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Saboteurs attack Saudi oil vessels amid Middle East tensions

By Clyde Hughes
Saboteurs attack Saudi oil vessels amid Middle East tensions
Ships are seen Monday anchored at the main port of Fujairah, United Arab Emirates, after officials said multiple vessels were sabotaged. Photo by Ali Haider/EPA-EFE

May 13 (UPI) -- The government of Saudi Arabia said Monday two of its oil tankers were sabotaged off the coast of the United Arab Emirates in a move it says could seriously affect global oil supplies.

UAE officials said four commercial vessels had been damaged, and Saudi officials said two of its ships -- on their way to be filled with crude oil -- were sabotaged. It wasn't immediately clear if the Saudi vessels were among the four reported by the UAE.

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The attacks come amid rising tensions in the Middle East region over new U.S. sanctions against Iran.

The incidents also come after the U.S. Maritime Administration warned in an advisory Iran could go after commercial ships and oil production facilities in the area.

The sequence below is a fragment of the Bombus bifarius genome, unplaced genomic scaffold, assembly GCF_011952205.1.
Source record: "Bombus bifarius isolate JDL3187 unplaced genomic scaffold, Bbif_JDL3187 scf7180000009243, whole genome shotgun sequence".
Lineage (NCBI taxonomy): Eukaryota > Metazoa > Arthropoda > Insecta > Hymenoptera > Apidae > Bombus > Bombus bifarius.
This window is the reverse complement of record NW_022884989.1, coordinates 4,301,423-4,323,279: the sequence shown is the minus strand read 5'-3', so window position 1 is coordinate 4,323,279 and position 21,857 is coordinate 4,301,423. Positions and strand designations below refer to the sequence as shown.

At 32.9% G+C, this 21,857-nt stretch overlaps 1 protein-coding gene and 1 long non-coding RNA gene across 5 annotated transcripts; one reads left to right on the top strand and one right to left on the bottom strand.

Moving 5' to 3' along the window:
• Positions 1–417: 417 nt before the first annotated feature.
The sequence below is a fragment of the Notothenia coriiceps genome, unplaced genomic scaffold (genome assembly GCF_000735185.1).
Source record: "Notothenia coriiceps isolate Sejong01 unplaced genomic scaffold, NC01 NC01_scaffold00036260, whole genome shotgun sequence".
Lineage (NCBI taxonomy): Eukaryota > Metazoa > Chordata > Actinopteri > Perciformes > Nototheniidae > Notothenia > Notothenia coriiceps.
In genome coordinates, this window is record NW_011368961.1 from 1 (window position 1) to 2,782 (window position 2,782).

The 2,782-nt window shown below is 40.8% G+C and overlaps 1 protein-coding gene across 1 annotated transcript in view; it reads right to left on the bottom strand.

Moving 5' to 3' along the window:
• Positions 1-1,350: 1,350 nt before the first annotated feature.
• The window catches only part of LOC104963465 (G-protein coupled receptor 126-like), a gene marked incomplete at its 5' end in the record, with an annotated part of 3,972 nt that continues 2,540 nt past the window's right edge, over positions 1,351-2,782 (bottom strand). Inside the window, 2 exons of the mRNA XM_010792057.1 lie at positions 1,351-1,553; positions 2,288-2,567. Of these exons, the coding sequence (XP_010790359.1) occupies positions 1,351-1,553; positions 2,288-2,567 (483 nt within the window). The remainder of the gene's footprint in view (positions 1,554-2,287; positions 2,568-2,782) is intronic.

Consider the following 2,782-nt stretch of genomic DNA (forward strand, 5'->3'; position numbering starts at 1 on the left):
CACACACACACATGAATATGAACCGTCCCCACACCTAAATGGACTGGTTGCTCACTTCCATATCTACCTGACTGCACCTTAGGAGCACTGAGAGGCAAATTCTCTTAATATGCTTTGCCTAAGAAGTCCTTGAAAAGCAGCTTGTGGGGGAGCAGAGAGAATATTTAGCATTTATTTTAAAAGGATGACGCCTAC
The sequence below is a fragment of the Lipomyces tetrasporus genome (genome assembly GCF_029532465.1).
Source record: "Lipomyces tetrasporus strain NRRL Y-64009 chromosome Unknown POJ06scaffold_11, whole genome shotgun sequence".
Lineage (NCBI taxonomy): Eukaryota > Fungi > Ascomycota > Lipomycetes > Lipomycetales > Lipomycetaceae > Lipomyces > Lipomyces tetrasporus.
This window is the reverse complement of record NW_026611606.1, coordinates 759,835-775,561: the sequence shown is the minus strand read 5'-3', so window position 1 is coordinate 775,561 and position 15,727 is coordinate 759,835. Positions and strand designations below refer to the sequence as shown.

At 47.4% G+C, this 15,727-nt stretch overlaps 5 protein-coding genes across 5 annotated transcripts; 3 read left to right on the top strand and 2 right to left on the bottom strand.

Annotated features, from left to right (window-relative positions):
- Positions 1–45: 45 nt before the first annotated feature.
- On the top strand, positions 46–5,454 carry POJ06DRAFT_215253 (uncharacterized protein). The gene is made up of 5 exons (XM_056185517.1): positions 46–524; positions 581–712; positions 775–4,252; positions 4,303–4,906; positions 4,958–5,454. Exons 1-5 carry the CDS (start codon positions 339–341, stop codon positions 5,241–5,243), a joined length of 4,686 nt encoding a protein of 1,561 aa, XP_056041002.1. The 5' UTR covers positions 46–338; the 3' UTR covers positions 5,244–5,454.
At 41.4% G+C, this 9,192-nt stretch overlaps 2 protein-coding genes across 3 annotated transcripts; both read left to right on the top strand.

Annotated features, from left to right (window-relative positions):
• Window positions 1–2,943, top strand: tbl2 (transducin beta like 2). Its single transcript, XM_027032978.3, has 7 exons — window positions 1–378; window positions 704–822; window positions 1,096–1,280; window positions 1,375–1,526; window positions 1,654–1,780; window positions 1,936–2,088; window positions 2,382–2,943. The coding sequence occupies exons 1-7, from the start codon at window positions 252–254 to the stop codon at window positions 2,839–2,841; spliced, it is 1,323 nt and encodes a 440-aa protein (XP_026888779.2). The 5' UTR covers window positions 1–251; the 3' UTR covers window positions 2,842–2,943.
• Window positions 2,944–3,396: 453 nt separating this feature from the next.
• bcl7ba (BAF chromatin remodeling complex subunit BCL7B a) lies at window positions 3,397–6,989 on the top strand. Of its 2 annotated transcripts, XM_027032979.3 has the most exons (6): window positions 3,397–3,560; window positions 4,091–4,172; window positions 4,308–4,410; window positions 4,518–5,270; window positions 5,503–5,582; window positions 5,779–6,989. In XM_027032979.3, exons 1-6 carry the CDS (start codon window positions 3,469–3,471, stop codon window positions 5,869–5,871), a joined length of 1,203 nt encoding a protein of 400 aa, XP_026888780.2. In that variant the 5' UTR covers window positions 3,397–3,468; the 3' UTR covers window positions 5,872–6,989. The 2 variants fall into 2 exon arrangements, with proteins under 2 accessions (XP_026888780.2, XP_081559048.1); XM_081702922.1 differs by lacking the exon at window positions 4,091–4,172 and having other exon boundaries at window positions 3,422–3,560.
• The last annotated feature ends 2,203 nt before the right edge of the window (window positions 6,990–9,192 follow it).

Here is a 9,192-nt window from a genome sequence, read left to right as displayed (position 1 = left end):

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One of the Saudi ships had planned to deliver crude from the Port of Ras Tanura to the United States, officials said. The report originating from the state-run Saudi Press Agency said sabotage caused "significant damage to the structures of the two vessels" but did not report any deaths or spills from it.

The UAE said the attacks occurred in the Gulf of Oman, east of Fujairah.

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"This attack ... aims to undermine the freedom of maritime navigation and the security of oil supplies to consumers all over the world," Saudi energy minister Khalid al-Falih said in a statement." [It is] the joint responsibility of the international community to protect the safety of maritime navigation and the security of oil tankers, to mitigate against the adverse consequences of such incidents on energy markets, and the danger they pose to the global economy."

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Seyyed Abbas Mousavi, Iran's foreign ministry representative, called the incident "alarming and regrettable" Monday but warned against "plots by ill-wishers to disrupt regional security." Mousavi called for regional states to take action against "any adventurism by foreign elements."

Abdullatif bin Rashid Al-Zayani, the secretary general of the Gulf Cooperation Council denounced the sabotaging incidents Monday, calling it "a serious escalation which demonstrates evil intents of those who planned and carried it out, undermining the safety of maritime traffic in the region and threatening the safety and lives of those on board."

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